LORD Richard Faulkner says it is paramount to the survival of Worcester City Football Club that plans for a new stadium at Nunnery Way are approved without delay.

The Labour peer, a staunch City fan, has thrown his weight behind the club’s plight by urging Worcester City Council to back the scaled-down application from St Modwen, which has yet to be heard at the Guildhall.

City have 18 months to find a home because they have to be out of St George’s Lane, their base of more than 100 years, by June 2013. But, crucially, they face being hit for a capital gains tax bill in the the region of £400,000 if they have not channelled the proceeds from the Lane sale into a new ground by December of the same year.

City will receive £1.266million, the remainder of the sale money from Careys New Homes, when they move, but it will go straight to St Modwen as part of the contract to build a ground.

Under the terms of that agreement, which the club are tied to until 2017, the cash cannot be used to pay off capital gains.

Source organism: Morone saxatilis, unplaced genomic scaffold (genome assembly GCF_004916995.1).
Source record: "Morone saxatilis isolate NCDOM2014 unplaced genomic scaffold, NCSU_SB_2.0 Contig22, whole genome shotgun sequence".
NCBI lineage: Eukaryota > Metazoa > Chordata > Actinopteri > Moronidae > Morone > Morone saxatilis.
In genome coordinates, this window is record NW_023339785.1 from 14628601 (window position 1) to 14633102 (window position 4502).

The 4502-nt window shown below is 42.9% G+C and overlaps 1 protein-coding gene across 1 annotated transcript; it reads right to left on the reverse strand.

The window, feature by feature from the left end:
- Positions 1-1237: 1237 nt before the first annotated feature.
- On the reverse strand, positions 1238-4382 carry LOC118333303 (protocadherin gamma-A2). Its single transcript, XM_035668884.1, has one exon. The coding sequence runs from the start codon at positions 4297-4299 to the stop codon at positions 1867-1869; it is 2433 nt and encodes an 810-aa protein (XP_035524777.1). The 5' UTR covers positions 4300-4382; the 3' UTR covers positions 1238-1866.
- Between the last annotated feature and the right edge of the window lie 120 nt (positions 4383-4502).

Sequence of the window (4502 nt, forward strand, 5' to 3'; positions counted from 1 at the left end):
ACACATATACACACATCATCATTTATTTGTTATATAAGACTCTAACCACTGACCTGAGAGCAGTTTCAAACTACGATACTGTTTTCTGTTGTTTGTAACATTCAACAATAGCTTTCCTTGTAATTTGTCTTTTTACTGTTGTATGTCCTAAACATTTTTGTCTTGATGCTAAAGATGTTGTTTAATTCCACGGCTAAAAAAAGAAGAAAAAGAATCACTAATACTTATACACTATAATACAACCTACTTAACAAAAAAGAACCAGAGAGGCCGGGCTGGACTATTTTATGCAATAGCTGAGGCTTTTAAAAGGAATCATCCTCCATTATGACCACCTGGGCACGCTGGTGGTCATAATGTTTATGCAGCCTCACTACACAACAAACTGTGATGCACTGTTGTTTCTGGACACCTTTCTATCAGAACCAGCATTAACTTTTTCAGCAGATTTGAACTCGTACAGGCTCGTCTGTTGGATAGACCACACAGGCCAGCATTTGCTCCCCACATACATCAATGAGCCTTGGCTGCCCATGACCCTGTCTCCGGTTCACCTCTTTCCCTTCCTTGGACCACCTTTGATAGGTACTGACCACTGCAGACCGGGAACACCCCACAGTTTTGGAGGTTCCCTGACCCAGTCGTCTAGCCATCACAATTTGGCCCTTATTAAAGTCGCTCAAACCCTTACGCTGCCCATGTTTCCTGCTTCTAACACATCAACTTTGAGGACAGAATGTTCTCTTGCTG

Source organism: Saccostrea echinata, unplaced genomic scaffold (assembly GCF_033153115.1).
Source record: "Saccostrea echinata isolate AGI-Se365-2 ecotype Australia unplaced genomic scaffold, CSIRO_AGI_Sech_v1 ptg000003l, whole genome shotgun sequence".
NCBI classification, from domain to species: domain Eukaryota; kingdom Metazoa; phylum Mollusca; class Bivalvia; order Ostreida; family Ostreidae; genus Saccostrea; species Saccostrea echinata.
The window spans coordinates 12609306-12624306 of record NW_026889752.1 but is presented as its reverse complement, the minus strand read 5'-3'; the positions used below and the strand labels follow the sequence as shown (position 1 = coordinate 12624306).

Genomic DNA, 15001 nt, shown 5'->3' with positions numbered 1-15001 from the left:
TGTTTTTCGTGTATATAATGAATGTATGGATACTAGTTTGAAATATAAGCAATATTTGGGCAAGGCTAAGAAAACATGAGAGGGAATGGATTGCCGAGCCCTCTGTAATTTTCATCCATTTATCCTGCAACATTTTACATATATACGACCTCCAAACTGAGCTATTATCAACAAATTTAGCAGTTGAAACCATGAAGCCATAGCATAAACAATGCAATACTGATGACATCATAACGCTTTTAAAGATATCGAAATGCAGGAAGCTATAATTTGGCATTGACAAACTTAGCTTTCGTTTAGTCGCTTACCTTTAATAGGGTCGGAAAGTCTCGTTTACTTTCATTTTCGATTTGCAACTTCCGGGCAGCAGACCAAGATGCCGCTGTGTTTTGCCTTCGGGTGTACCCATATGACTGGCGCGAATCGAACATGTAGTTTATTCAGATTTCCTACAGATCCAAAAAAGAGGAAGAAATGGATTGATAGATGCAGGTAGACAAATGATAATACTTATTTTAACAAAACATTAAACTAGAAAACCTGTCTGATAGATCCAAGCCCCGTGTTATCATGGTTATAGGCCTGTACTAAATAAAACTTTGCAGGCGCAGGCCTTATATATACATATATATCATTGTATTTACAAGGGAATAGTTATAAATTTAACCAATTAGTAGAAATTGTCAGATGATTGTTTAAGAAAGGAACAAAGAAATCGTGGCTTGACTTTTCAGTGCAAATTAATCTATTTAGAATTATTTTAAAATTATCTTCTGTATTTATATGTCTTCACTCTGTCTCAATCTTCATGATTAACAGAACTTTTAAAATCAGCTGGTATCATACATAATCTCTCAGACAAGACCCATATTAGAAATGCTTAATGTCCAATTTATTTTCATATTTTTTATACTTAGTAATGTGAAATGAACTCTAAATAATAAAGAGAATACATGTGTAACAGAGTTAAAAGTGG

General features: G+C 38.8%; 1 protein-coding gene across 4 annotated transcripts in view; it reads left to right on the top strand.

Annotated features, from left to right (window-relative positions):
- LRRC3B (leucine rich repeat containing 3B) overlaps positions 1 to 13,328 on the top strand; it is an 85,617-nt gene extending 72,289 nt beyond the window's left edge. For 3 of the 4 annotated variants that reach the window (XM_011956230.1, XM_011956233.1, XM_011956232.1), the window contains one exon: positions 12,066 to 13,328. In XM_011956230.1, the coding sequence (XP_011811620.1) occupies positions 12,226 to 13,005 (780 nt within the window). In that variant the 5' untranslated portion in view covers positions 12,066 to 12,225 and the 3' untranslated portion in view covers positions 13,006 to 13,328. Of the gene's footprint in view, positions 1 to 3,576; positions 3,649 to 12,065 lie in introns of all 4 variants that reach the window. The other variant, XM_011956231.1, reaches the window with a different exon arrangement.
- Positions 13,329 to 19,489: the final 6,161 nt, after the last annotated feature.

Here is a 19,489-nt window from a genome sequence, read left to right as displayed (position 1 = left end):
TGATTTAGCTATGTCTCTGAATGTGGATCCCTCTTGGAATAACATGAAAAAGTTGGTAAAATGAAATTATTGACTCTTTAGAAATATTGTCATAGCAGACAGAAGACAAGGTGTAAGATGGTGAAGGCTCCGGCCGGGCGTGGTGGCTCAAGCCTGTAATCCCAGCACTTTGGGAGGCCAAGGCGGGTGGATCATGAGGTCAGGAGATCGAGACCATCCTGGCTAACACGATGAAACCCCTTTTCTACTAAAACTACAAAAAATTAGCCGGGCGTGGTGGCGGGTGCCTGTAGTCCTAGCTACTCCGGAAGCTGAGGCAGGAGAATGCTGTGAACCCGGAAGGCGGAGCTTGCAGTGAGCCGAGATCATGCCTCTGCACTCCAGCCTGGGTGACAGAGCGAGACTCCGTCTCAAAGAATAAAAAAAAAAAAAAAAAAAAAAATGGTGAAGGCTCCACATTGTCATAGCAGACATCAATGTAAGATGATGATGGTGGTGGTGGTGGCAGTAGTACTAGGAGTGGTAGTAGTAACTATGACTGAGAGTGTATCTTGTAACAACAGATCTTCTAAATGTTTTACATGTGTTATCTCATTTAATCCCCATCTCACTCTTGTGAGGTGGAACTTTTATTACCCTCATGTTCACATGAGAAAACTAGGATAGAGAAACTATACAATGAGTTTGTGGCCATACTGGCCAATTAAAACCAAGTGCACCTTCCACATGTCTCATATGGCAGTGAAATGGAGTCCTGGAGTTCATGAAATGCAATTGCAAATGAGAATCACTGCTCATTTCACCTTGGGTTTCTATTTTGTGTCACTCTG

It also prohibits them from pursuing alternative sites as they are legally bound to move to Nunnery Way.

Without a home or way of avoiding capital gains, City’s future would be bleak and Lord Faulkner insists the council has to act.

“The contract with St Modwen ties the club exclusively to the Nunnery Way scheme,” he said.

“It is thus of paramount importance that the council grants planning permission for the new stadium without further delay.”

He added: “Even putting aside any future tax liability, the future is still extremely uncertain. Worcester City will be without a permanent home until planning permission is granted or the contract expires in 2017.

“The club will therefore need to find a venue from which to operate and play its matches, either by agreeing a ground share agreement or some other temporary means.

“Depending on the arrangements which can be agreed, attendances would be likely to diminish, sponsorship would fall off and these losses could only be compensated for by a proportionate reduction in the club’s outgoings, including its playing budget.

“Such an effect on the club’s financial standing would, I fear, threaten the long term viability of the club, certainly in its current form.

“All this leads to just one conclusion — the Nunnery Way scheme is, given the circumstances and contractual obligations the club are under, the only realistic option available.”

• For an MS Word version of the full statement click this link: Lord Faulkner statement December 2011.docx